In the midst of our toughest battles, our biggest losses, God is at work. He enters into the chaos, and instead of allowing that pain to be the end of our story, He makes miracles. All it takes is a little hope, and a lot of fight.
Photos by Trevor Chaney
Waiting for her next turn, junior Stacy Rohan looks down Spartan Field as her teammates continue a cross-field passing drill. Rohan returned to the game this fall after suffering an ACL tear in October 2017 and learning what it means to be a teammate from the sidelines.
As final exams kick into full speed at college campuses nationwide, if only there was something that could help students kick into full speed as well. Medical studies show college students are using the drug Adderall, both legally and illegally, more than ever as a way to stay alert during their all-nighters.
Photo by Stacy Rohan
Studies show that approximately two-thirds of college students are offered Adderall and other prescription stimulants between their freshman and senior years, and about half of those in that group accept the offers.
When diagnosed with stage 1 breast cancer in 2015, psychology professor Dr. Holly Brand had one thing on her mind: Her students. After working extra hours to record lectures in assuring her students’ success, Brand fought cancer for over a year, and she won.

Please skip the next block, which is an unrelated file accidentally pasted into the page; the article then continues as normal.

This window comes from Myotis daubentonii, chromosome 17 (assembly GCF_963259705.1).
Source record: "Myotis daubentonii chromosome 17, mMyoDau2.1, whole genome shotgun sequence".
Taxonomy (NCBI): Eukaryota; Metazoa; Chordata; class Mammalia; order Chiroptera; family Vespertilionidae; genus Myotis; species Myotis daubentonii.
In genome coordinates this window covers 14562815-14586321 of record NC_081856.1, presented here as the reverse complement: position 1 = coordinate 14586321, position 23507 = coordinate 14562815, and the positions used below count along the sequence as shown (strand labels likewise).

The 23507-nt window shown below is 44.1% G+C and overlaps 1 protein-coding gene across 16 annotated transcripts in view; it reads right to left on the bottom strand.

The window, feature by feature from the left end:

Photo by Ben Randolph
Teaching her Advanced General Psychology class, Dr. Holly Brand explains the dos and don’ts of interviews. Brand underwent radiation every morning of the fall 2016 semester, followed by a full day of teaching at MBU. The incredible effort won her the respect of her students, and also the university’s Distinguished Faculty Member Award.
Missouri Baptist University lacrosse goalkeeper Alexis Womble has been forced to support her team from the sidelines as too many concussions and other various injuries have led her doctors to recommend she no longer play the sport she loves most. And the MBU senior is exhibiting mature Christian faith in how she deals with the setback.
Photo by Stacy Rohan
Alexis Womble keeps a contagious smile on her face even though she is no longer able to protect the goal she has been used to guarding as a lacrosse player for several years, as she has learned to “let go and let God.”